Cavities in young children can be frustrating, especially when they do not know how to deal with the condition themselves.

Generally, early childhood caries are caused by frequent nursing or bottle-feeding from a bottle. That causes the milk to stay in the mouth longer than usual, which provides a fertile environment for certain types of bacteria to grow.

A child’s mouth is full of bacteria, but in a healthy mouth, the right mix of bacteria balances each other out and prevents cavities. When milk stays in the child’s mouth, the wrong types of bacteria may flourish, and cariogenic bacteria may spread.

If you think that you’re doing your best to take good care of your children’s teeth, there is so much more you need to know.

Why Do Children and Babies Get Cavities?

Through Sugar

In both children and adults, cavities on the chewing surfaces of teeth are usually caused by a diet high in sugar, especially refined sugar. However, some children have a genetic tendency toward early childhood caries, even when their diets are good.

Tooth decay can happen at any age, but it often strikes in childhood. The bacteria that cause tooth decay, including Streptococcus mutans, Streptococcus sobrinus, and Lactobacillus, can live in many places, including the mouth and digestive tract. They thrive in a person’s mouth, especially when there’s a build-up of sugars and carbohydrates.

These bacteria change the tooth surface through demineralization, making it easier for them to stick to the tooth.

When brushing and flossing aren’t enough to remove these food particles, they settle on the teeth, and the bacteria start working. Lactobacillus and Streptococcus species metabolize sugars, producing lactic acid, which dissolves the hard outer layer of the teeth (called enamel). The bacteria also produce toxic waste products that kill and damage healthy cells.

The acids produced by bacteria in children with early childhood caries are much stronger than in adults. These substances can also kill and damage more healthy cells and dissolve more enamel.

More than just being painful, tooth decay in children can cause life-long health problems. It can cause the child’s tooth to be more likely to fracture and break, leading to further tooth decay and issues with moving the teeth.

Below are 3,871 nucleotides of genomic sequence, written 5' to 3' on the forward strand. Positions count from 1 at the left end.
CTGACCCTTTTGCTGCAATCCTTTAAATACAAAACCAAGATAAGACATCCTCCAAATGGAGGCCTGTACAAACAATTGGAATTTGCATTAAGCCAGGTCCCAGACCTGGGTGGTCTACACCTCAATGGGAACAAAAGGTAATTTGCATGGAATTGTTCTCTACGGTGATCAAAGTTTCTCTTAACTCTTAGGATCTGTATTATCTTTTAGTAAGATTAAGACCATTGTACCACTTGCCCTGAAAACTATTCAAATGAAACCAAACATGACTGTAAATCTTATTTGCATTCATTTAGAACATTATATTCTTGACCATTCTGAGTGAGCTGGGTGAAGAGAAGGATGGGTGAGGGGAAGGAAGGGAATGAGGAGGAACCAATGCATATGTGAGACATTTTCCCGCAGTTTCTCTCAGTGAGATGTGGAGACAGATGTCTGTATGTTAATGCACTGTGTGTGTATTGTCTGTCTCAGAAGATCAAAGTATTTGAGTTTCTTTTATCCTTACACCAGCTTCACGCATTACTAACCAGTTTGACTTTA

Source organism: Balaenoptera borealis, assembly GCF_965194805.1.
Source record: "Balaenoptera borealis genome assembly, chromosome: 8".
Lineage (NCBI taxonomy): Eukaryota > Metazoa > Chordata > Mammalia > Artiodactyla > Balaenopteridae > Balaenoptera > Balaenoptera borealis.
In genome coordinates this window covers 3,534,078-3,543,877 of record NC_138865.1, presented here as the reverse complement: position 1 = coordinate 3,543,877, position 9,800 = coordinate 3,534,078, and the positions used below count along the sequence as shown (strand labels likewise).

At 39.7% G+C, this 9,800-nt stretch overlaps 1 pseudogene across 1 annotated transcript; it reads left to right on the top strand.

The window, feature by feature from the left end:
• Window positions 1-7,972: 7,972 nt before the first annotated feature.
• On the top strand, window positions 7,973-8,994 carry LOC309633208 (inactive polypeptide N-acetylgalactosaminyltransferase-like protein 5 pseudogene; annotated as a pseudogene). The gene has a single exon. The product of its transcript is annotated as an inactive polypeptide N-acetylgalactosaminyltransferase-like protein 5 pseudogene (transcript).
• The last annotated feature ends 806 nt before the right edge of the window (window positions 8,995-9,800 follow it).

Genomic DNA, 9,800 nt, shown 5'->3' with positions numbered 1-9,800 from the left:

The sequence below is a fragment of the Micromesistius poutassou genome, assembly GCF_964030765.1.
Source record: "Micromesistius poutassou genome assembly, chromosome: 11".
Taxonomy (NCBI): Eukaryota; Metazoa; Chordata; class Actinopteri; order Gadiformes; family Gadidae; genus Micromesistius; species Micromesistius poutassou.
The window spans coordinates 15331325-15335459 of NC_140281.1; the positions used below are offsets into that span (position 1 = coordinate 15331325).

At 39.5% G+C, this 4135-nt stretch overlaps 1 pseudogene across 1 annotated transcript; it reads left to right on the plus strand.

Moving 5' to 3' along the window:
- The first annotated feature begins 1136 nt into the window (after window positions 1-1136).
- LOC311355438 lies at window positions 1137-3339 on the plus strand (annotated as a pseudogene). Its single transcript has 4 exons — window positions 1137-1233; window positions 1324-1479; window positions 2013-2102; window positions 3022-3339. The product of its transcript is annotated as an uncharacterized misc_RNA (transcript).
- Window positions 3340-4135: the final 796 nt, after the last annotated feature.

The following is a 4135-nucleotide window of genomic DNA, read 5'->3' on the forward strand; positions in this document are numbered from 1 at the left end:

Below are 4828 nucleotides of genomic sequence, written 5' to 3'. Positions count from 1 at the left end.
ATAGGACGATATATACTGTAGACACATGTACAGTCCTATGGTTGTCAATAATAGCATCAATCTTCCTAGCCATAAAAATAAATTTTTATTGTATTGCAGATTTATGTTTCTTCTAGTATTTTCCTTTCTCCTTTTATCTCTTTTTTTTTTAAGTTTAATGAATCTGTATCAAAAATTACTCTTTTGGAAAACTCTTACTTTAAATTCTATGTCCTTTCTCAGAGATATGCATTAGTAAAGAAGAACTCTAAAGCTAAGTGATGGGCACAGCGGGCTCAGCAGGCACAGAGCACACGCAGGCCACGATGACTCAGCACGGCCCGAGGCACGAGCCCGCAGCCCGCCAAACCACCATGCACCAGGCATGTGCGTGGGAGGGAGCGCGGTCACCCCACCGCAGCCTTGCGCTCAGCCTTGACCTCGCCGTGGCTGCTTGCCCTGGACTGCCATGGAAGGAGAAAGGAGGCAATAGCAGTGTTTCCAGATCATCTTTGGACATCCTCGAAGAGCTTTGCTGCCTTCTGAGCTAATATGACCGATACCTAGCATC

Through Frequent Snacking

Frequent snacking is liable to cause weight gain and cavities. Sugars from the snack are at work, both in the mouth and the digestive tract, feeding bacteria that cause cavities.

Through Sleep Apnea

If your child has sleep apnea, their risk of tooth decay and cavities increases. That is because when the child is sleeping, their airway is blocked, and they are not breathing normally. Because of this, they are not swallowing fluids to cleanse their teeth. 

Without swallowing the fluids, the soft food left in their mouth from the previous meal or snack is left to rot. Rotting food provides a perfect environment for cavities to form.

Through Genetics

Some children may be more prone to tooth decay because of their genetic makeup. Children born early and needing breathing assistance might be at greater risk. Children born with a cleft lip or palate, who may have had surgical repairs in the mouth before the eruption of their first permanent teeth, are also at greater risk.

Through Poor Oral Hygiene

Poor oral hygiene, such as infrequent brushing and flossing, will increase your child’s chance of tooth decay and cavities. During the day, when a child is snacking, the food in their mouth continues to break down, providing a perfect environment for the acids from the bacteria to cause cavities to form.


Dental enamel defects in children are not just unsightly; they can affect a child’s health and well-being. It’s a critical time in your child’s development that you can’t afford to ignore. Many times, dental cavities can be associated with other health problems. Some infections, such as rotavirus, can infect the mouth’s soft tissue and infect the tooth’s roots. That can sometimes lead to dental cavities. 

Pike District Smiles offers a wide range of dental services for the whole family, including checkups, kids’ dentistry, root canals, periodontal care, dental implants, and more. If you need a dentist at Rockville Pike, contact us to request an appointment.